Thursday, February 12, 2015

It works for a while then stops....

I always wondered why patients say "the prozac worked for a while then psychiatrist had to switch me to another".   "The GI specialist started me on Prevacid but my gerd flared up again and he tried nexium".   "The pain doctor put me on a a vicodin and I was pain free for a while but now I'm on oxycontin (oral morphine)".   The blood pressure pill was helping but for some reason he had to give me a stronger one after a few years".   In the short visits spent with patients in the immediate care setting, I would see this over and over; along with a typical 30-40year old with a list of 3 meds. 40-50year old with 4 meds/2 vitamins, and a 50-60year old with 5meds/3 supplements.  Oh....I make it a hobby to ask about weekly activity and relaxation practice-same answer: no time for "exercise" and "I'm not stressed out".  I don't usually have the time to go through quid pro quo about nutrition knowledge but my hot button there is to look at weight/BMI and that's the answer to eating style.

Returning to primary care office work (seeing patients routinely and getting follow up vs the take care clinic band aid work) I can see a repetitive occurrence of people leading unhealthy lives; coming in for short fix prescriptions; coming back with temporary but unsustained response; going onto multiple rx management, eventually being sent to the specialist care for BIG medicines or surgery.   On the flip side- around every 20th patient is taking my advise for beginning a relaxation practice, switching to some form of nutrition practice, starting a supplement and fixing sleep.  I had a lady with severe symptoms of hypothyroid/fibromyalgia/sleep disturbance see me last month very frustrated with previous docs....made a few recommendations like the aforementioned and 1 month later she is a different person.  (that is one of the fastest turn arounds yet!)  My pessimistic self says maybe it is all placebo and just the fact that I told her she will get better orchestrated the flip of her switch.   My optimistic and evidence based self said she is getting better because she removed herself from poor nutrition practice, supplemented for deficiency, started breath work and templated a healthy schedule of sleep and exercise.   Bottom line is -doesn't matter how it happened, I just have to help guide change and keep the ball rolling.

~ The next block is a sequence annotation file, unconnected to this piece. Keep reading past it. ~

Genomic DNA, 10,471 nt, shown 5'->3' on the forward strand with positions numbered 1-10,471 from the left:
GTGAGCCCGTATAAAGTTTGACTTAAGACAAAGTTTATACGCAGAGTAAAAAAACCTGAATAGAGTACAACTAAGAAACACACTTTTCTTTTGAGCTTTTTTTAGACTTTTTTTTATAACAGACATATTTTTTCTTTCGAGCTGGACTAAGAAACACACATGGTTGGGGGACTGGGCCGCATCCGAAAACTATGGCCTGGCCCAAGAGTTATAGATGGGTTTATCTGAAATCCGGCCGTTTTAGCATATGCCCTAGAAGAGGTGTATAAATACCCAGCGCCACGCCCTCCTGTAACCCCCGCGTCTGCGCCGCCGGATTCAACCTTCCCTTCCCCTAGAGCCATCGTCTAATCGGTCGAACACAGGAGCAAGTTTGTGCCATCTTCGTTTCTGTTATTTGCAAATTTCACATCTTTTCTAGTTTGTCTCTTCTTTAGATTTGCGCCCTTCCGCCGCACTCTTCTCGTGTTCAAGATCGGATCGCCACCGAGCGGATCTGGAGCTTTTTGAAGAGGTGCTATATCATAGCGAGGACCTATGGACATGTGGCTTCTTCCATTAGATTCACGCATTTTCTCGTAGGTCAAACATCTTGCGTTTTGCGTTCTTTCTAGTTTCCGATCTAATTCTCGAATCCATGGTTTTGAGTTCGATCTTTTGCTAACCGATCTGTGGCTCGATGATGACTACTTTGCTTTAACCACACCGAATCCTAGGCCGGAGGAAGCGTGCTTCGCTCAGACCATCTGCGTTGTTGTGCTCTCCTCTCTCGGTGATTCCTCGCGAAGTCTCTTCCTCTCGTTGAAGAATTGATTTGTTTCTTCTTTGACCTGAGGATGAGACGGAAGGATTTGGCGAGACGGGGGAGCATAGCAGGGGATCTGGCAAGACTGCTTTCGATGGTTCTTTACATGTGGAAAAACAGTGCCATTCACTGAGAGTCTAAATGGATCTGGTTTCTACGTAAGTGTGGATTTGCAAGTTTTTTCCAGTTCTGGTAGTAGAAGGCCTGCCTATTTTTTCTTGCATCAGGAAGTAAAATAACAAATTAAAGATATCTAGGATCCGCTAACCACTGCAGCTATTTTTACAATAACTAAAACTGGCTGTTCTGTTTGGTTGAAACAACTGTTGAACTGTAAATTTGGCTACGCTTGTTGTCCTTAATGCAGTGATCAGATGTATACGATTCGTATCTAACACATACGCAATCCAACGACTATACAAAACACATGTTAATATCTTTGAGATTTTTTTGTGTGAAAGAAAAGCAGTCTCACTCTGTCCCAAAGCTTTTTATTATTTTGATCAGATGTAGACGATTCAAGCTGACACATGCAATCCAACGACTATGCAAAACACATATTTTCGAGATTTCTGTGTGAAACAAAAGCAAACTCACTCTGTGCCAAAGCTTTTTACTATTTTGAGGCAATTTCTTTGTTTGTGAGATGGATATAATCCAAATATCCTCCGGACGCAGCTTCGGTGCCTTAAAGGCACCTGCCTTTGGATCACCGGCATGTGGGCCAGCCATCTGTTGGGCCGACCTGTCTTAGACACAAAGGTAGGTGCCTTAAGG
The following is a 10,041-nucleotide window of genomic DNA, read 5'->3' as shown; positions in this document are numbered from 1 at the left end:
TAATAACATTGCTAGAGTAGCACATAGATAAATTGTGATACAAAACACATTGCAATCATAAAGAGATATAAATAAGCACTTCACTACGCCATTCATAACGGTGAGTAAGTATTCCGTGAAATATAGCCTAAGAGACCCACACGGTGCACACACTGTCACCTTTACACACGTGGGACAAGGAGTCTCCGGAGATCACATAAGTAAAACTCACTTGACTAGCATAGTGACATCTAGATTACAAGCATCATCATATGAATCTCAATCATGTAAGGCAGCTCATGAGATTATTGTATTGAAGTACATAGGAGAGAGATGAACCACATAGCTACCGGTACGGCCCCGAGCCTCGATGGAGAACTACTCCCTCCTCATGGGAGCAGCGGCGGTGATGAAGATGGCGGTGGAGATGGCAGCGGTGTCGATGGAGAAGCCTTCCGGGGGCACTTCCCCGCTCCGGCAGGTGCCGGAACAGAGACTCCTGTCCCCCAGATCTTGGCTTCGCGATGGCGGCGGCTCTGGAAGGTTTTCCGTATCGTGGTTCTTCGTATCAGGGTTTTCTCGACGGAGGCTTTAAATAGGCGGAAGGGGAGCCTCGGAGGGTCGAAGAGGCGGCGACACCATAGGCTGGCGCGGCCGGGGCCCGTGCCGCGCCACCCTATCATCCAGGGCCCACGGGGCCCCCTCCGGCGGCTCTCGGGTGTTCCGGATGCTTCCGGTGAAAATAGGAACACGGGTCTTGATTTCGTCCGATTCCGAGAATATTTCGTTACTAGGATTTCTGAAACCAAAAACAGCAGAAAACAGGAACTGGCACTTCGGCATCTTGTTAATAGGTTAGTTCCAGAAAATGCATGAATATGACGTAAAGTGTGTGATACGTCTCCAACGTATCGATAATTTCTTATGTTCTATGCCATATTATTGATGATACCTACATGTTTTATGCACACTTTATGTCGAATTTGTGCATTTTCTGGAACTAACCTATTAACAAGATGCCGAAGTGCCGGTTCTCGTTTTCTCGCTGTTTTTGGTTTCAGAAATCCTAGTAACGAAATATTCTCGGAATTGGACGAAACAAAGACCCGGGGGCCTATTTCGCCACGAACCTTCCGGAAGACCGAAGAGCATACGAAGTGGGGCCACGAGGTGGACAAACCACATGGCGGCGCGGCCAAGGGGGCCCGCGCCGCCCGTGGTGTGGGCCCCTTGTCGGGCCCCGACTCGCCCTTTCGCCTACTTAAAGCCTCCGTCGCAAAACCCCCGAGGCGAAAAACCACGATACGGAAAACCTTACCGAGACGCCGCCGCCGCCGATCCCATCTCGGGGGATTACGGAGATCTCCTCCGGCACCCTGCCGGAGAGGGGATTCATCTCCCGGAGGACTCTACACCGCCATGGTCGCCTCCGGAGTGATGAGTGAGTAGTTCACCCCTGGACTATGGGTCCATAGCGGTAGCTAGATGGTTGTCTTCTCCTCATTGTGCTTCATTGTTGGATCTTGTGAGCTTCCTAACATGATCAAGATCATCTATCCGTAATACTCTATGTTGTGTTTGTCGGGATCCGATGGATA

I feel that in most cases, the reason pills give a temporary response is because no one changed the unhealthy thinking/eating/activity of the person taking the pill.  New drug will give a nudge to the system.  Forcing the brain to simulate happiness: the gut to stop secreting acid: the body to ignore inflammatory signals from twisted body parts....but if no change is made to the "body part" then this magnificent machine called the human body will find another way to send signals saying SOMETHING IS NOT RIGHT!!!.  At least until a different medicine is used to suppress the annoying alarm.  Better than spraying foam on the kitchen fire is turning off the gas main.

A patient yesterday said she was worried before she came in that I was a Family Medicine doctor and not Internal Medicine trained.   She went on to say"....but I can tell you are different and that makes me feel hope".   I believe telling people their "blood tests say the medicine is working,  see you in a few months" is reassuring.  I feel guiding people to develop sustainable changes in areas they didn't recognize needed change -is empowering.  Pulitzer prize winner Dr Siddhartha Mukherjee said "Physician honesty need not equate with hopelessness".  He was referring to life ending disease.  As a primary care doctor I deal with life altering disease but the same fundamentals are in play - don't just surrender to the disease and wait -empower people to live life with hope.

Sunday, February 8, 2015

Push back check out time please